N: At the time, it was undoubtedly a bit of a risk, and the first time I pitched the idea, I got laughed at! Eventually, what swayed people was showing them the clinical data. About two years ago, there was a lot of excellent clinical data starting to come out that showed the potential of these molecules, and I think that was what really swayed the people at the center to kind of say: ‘Okay, let’s give this a go.’ Thankfully, it has spun out into a company, and now, a year later, the psychedelics industry is becoming a promising one.

    Interested in learning more the psychedelics industry and the current legal context? Check out our INSIGHT 2021 conference in September, which includes presentations by Charles Raison, M.D., on an open science approach to drug development, and a workshop on legal and ethical considerations in psychedelic research by Dr. Fabian Wenner.

    J: And just a little bit over one year later, you have already published your results! That went pretty quickly.

    N: It was indeed fast! Even by our standards, it did go very quickly, and the time it took to go from idea to proof of concept was only about four months. It took a while to put everything into publication form, but the research went surprisingly well. Thankfully there was a bunch of other researchers who helped a lot with this project which made the whole thing go faster.


    J: That sounds great! Could you then summarize what you found in your study and how difficult it was to obtain these results?

    N: Our research’s primary goal was to identify how Psilocybe mushrooms produce psilocybin and then figure out how to replicate that process in Saccharomyces cerevisiae, also known as brewer’s yeast. The biosynthetic pathway to produce psilocybin was discovered a couple of years ago, but notably, not all of the genes were found. Since biosynthesis is a process requiring a concerted action of genes involved in synthesis, transport, and regulation it is necessary to classify them all. The main genes identified were the ones that catalyzed the critical reactions, but there was a couple that were left out and still needed to be found. We had to dig a little bit into the genome of Psilocybe cubensis to find the missing genes. We then introduced them into yeast by transferring the genetic material.

    We were able to demonstrate the production of psilocybin, which was a good start, but a lot of the work was focused on figuring out how to produce more psilocybin. Basically, the way that we did that was to work on the native yeast metabolism. Essentially how this works is that the genes that we transferred from Psilocybe cubensis work together with the genes that could transform tryptophan into psilocybin. Tryptophan is an essential amino acid, but it is also an amino acid that yeast produces endogenously, and actually, most species do. The most challenging part of the work was increasing tryptophan production – so playing around with the native yeast metabolism to increase the rate of tryptophan production, which subsequently led to more psilocybin production.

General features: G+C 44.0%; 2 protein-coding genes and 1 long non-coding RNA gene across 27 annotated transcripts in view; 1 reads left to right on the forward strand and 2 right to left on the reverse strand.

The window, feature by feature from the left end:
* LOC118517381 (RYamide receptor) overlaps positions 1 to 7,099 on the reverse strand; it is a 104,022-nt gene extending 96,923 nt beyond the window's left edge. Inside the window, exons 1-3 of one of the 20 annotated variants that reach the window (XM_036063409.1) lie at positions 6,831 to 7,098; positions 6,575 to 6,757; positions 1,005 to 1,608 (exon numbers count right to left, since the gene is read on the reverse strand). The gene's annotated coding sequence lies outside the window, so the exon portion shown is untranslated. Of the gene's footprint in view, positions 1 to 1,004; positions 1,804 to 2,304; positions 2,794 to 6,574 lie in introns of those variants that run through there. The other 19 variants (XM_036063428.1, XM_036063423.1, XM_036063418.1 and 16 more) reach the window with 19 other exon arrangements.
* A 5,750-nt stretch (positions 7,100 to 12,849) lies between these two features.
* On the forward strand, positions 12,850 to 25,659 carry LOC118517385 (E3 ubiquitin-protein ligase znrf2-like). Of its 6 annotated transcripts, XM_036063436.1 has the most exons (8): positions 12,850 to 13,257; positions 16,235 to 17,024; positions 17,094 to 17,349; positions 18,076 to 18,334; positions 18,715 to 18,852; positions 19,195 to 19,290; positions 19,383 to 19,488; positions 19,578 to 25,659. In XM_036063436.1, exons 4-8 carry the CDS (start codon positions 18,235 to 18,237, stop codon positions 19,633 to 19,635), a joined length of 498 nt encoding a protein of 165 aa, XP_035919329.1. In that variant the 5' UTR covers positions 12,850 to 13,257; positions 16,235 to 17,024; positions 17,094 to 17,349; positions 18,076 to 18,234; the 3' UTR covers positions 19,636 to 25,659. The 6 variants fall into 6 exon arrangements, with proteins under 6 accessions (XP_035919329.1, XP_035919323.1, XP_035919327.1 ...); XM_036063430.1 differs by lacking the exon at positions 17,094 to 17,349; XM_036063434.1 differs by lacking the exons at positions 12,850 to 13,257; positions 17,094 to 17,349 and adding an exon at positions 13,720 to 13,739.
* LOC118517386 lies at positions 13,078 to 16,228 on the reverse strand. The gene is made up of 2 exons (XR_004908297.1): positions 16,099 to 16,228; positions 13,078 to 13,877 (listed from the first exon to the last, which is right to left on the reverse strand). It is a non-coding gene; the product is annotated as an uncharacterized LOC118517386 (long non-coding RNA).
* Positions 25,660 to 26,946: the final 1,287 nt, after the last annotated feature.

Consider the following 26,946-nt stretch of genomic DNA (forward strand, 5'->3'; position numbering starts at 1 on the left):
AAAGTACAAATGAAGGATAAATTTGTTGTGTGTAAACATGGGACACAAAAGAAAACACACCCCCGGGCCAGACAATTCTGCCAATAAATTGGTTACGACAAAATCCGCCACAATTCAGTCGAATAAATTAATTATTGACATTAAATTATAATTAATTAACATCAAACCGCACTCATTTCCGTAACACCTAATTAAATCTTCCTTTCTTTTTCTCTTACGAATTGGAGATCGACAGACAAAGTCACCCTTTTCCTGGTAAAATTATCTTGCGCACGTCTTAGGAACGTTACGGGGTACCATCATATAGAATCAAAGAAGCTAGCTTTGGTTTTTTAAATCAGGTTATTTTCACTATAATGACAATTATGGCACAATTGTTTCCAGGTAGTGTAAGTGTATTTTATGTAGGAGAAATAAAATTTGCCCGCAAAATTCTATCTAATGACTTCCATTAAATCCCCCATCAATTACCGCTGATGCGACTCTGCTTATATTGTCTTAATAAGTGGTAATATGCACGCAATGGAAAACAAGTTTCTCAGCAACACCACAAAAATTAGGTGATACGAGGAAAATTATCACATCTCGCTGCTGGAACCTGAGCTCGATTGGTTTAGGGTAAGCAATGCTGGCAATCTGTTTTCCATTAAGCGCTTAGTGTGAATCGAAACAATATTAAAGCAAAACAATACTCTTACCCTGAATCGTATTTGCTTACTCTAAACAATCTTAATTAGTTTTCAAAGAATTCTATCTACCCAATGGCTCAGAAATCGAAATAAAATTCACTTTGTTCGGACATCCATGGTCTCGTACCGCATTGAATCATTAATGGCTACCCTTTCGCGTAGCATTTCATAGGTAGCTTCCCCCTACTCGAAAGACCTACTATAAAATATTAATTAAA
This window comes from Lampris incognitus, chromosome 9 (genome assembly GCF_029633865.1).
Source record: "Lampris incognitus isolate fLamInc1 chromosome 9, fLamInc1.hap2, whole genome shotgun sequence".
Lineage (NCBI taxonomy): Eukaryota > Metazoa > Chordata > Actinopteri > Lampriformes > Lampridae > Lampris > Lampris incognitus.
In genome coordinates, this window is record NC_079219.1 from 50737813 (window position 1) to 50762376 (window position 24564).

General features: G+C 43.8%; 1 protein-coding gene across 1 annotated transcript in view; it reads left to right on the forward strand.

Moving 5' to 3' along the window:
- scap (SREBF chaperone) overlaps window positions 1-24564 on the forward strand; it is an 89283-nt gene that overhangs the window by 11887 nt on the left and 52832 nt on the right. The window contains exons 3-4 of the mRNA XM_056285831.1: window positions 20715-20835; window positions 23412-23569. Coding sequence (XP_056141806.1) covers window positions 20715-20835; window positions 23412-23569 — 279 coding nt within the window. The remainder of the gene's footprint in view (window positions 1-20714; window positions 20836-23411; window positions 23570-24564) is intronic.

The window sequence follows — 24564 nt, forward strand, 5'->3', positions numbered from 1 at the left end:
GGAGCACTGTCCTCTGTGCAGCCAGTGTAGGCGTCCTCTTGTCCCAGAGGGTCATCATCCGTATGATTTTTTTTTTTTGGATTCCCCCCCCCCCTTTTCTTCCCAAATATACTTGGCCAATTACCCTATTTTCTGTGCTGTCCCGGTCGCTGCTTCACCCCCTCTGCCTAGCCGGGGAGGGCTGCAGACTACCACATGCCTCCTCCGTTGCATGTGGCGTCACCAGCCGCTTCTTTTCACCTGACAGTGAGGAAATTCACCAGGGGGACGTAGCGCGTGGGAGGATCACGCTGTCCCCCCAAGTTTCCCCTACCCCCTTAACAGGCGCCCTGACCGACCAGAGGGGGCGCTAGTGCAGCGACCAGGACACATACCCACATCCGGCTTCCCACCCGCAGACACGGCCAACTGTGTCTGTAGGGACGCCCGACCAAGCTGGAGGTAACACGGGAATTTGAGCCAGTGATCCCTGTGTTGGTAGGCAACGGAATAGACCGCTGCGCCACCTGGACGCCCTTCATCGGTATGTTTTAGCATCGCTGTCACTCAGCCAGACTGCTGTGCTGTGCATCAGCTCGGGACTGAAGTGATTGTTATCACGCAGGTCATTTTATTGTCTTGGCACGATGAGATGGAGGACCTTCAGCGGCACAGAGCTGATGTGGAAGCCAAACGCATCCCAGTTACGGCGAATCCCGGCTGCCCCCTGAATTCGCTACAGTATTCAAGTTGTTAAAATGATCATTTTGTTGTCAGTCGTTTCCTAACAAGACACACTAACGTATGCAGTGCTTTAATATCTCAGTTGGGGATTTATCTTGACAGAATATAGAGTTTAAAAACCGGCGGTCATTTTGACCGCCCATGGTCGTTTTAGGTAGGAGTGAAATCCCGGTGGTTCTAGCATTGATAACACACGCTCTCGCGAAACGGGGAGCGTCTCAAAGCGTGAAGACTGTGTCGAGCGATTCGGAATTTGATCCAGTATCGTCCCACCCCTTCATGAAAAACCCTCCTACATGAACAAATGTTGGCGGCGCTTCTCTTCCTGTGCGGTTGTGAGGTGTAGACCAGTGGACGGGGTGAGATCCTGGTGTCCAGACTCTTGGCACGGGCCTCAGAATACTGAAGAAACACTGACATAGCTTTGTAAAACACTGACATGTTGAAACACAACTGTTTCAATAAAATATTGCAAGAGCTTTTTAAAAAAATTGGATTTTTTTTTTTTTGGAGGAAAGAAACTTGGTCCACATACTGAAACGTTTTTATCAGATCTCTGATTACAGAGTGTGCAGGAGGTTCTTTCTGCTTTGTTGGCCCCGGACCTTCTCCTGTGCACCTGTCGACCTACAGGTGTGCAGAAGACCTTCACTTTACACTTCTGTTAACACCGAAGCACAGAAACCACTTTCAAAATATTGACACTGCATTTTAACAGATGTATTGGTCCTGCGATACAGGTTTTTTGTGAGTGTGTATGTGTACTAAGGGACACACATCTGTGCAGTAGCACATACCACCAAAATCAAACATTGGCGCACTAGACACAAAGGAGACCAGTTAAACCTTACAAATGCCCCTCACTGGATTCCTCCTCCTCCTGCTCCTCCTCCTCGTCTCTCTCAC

The last thing we did was to play around with the genetic code of the Psilocybe genes a little bit so that we could divert production towards some of the other intermediates and derivatives of the pathway. For example, we showed that we could make a small tweak and produce aeruginascin instead of psilocybin, and we showed that by introducing entirely foreign genes, we could make molecules that did not yet exist in nature.

    J: Other studies, however, successfully demonstrated the production of psilocybin in E. coli.1 Could you explain why did you chose brewer’s yeast and what was the advantage of it?

    N: I think, first, it is good to explain why it is a good idea to produce psilocybin in living cells in the first place. Today, apart from our method, there are two main ways of getting psilocybin – either you have to grow the mushroom, or you have to synthesize it chemically. When it comes to the mushroom, if you have seen what a mushroom looks like, it is not that easy to grow, and the psilocybin accumulates in tiny quantities in the mushroom.

    J: Psilocybin is also found not evenly distributed across the different parts of the mushroom, so I imagine that extracting psilocybin from large quantities of Psilocybe cubensis must be tricky.

    N: Exactly! If we are thinking about commercial applications, we would need massive amounts of mushroom biomass. It would be challenging to extract, and the complexity of this process makes it very difficult for pharmaceutical applications. If we want to use psilocybin in humans, it needs to be very pure, and the production needs to be very consistent. On top of that, most pharmaceutical drugs are derived from non-renewable resources, including psilocybin. Synthetic psilocybin is derived from benzene, which is a fossil fuel.  It is also very environmentally hazardous and the chemical synthesis methods generate toxic waste, so there is undoubtedly an urgent need to develop a more sustainable way, which leads us to production in microorganisms.